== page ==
So I learned from the interesting historical sketch of the big personalities of Italian algebraic geometry in this month’s *Notices of the AMS. *After Severi’s death, Roth wrote of him:

Personal relationships with Severi, however complicated in appearance, were always reducible to two basically simple situations: either he had just taken offence or else he was in the process of giving it.

He also made a point of jumping to the top of the academic ladder in Mussolini’s Italy, taking advantage of the barring of his Jewish colleagues from the highest positions. And the Notices article excerpts a magnificently peevish letter he wrote to his student Beniamino Segre, commanding him to add more about Severi’s work to his survey article on the history of algebraic geometry in Italy.

I predict only Steve will know the reason for the title of this post, or at least that it will please no one else so much as him.

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Severi’s politics and personal demeanor are well-known. What I found most interesting about the article is that Judith Goodstein, the wife of the host of the TV physics series “The Mechanical Universe” (one of the highlights of my school days), is now a historian of mathematics.

Dear Jordan,

I wondered why the cadence of the title was familiar; haven’t read those stories in a long time!

Best wishes,

Matt

Hopefully it wouldn’t be too off topic to mention some mathematical facts related to the Notices article, which might be of interest to some of your readers (and not known to all of them):

The irregularity of a surface (which in the article is defined as the difference of the geometric and arithmetic genus) is also equal to the dimension of H^1(X,O), and so the theorem relating Picard integrals of the first kind to the irregularity can (in modern terms) be thought of as an instance of the Hodge symmetry:

dim H^1(X,O) = dim H^0(X,Omega^1)

Also, for a surface in projective space, the irregularity vanishes. My understanding is that in the traditional theory of surfaces, surfaces that couldn’t be smoothly embedded in space were studied by means of a singular projection into space (like studying a hyperelliptic curve via its singular plane model y^2 = f(x) ), and this made them seem perhaps more mysterious than they might have otherwise, and also made them late-comers to the theory. Thus theorems proved in the early part of the theory of surfaces, which applied to surfaces in space only, had to be modified by this quantity (the irregularity) when applied in a more general context.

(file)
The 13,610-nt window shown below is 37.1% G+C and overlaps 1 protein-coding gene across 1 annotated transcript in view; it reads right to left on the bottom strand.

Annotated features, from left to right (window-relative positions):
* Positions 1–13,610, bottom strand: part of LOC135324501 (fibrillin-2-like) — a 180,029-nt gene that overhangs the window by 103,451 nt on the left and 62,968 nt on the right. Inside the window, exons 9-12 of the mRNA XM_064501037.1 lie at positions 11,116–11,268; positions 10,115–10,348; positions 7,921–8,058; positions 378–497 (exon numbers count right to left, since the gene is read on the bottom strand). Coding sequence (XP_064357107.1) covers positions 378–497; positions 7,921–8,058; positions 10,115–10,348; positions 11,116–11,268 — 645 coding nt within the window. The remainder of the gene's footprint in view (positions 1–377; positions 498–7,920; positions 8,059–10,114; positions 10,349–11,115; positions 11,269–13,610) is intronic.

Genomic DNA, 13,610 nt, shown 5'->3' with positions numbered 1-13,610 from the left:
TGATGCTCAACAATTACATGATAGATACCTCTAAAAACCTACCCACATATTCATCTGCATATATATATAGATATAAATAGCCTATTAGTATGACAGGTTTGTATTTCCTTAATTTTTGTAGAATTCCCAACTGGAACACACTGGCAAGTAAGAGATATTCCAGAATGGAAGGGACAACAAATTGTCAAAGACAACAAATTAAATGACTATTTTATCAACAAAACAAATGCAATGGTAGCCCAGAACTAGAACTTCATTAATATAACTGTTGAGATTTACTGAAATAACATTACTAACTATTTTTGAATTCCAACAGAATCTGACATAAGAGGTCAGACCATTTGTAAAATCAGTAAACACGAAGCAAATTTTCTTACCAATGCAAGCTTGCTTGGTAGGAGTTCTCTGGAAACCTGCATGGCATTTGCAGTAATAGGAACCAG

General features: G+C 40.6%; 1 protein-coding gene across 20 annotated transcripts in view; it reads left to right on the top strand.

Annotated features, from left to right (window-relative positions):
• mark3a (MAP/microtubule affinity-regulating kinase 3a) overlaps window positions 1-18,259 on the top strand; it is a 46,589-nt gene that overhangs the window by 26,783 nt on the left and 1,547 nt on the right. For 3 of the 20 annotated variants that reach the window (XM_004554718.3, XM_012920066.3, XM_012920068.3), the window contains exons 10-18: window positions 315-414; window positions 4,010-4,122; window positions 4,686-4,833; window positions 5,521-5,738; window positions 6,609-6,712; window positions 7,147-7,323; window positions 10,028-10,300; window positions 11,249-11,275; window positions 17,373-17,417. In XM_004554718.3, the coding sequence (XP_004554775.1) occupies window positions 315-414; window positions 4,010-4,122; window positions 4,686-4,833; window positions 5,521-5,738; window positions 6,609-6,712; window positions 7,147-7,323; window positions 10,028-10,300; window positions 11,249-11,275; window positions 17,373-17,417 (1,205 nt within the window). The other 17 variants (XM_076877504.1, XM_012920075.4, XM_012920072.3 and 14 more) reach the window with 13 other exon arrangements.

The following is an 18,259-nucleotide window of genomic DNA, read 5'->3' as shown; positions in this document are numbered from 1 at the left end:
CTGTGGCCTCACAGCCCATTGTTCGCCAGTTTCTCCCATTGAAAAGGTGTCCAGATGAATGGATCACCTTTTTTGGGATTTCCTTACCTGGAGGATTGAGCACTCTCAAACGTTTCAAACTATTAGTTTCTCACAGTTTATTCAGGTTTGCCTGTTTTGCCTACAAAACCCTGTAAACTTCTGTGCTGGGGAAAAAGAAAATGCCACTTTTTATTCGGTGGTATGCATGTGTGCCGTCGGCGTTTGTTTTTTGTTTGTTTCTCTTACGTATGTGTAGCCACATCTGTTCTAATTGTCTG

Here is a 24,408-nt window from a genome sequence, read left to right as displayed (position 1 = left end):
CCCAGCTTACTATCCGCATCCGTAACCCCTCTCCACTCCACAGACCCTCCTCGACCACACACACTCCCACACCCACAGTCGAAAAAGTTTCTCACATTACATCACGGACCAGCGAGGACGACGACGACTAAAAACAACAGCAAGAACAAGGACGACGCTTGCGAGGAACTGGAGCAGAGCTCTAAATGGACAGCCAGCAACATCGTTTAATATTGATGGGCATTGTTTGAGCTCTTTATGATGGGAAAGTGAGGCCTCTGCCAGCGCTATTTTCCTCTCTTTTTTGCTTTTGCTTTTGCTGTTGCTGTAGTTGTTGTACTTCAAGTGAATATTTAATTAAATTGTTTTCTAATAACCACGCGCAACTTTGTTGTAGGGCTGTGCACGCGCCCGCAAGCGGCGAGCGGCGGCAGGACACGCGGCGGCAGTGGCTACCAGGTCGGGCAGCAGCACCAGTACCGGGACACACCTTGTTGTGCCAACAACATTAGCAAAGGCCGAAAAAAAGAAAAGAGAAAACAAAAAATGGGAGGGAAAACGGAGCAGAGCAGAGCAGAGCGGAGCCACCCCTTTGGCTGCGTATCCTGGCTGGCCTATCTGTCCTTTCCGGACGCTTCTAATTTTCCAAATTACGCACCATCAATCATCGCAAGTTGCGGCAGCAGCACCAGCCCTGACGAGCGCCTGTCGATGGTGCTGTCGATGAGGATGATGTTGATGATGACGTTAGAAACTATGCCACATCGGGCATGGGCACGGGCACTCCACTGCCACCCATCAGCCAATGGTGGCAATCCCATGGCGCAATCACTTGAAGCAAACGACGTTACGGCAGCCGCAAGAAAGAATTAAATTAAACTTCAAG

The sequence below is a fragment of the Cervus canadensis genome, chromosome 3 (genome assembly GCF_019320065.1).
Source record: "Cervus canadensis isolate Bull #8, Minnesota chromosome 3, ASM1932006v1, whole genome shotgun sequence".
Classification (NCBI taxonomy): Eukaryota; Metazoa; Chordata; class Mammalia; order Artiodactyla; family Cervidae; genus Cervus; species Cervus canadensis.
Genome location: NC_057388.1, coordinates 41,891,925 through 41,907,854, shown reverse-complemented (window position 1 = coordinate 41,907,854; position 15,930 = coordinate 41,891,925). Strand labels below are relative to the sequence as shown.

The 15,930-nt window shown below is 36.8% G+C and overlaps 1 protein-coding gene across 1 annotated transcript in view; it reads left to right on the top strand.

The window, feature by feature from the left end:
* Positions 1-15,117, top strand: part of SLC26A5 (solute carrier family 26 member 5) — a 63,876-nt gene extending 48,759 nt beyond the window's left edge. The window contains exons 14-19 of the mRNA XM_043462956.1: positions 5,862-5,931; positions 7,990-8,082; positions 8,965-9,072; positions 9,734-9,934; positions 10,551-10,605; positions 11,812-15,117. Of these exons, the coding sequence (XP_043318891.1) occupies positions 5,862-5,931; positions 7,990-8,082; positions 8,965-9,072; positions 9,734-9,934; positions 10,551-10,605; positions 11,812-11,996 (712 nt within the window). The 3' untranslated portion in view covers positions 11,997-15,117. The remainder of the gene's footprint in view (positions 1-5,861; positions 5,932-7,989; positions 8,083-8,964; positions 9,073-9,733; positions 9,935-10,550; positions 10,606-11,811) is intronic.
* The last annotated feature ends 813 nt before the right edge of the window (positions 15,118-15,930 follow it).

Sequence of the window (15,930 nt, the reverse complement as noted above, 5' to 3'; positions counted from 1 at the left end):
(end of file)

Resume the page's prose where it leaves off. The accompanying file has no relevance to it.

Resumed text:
The theorem relating Picard integrals of the second kind to twice the irregularity can, in modern terms (when combined with the above case of Hodge symmetry), be interpreted as something like the equality

dim of the algebraic de Rham H^1 = dim H^1(X,O) + dim H^0(X,Omega^1)

which is a part of the degeneration of the Hodge-to-de-Rham spectral sequence.

I think it’s interesting to see how these formulas,which are so basic for us now, and are tools we use in passing when solving other problems, loomed so large in the geometric life of those who came before us, and stood out as fundamental problems in their own right. It would be nice to read history of mathematics which really came to grip with the history of the ideas like this, but I don’t know that terribly much of it exists.

I always hear great stories secondhand about mathematicians who are assholes, but I have yet to actually meet someone who fits the description.

Could Professor Severi read minds?

Regarding Matt’s comment about history of mathematics, I totally agree. But for issues having to do with the Picard scheme, Abelian integrals, etc., I think a nice, mathematically-sophisticated historical introduction does exist (probably more than one). Steve Kleiman has a 12-page historical survey in his article at the following URL.

http://arxiv.org/abs/math/0504020

Kleiman also has many other nice historical surveys on other topics in algebraic geometry.

Dear Jason,

Thanks for the reference to Kleiman’s article.

Best wishes,

Matt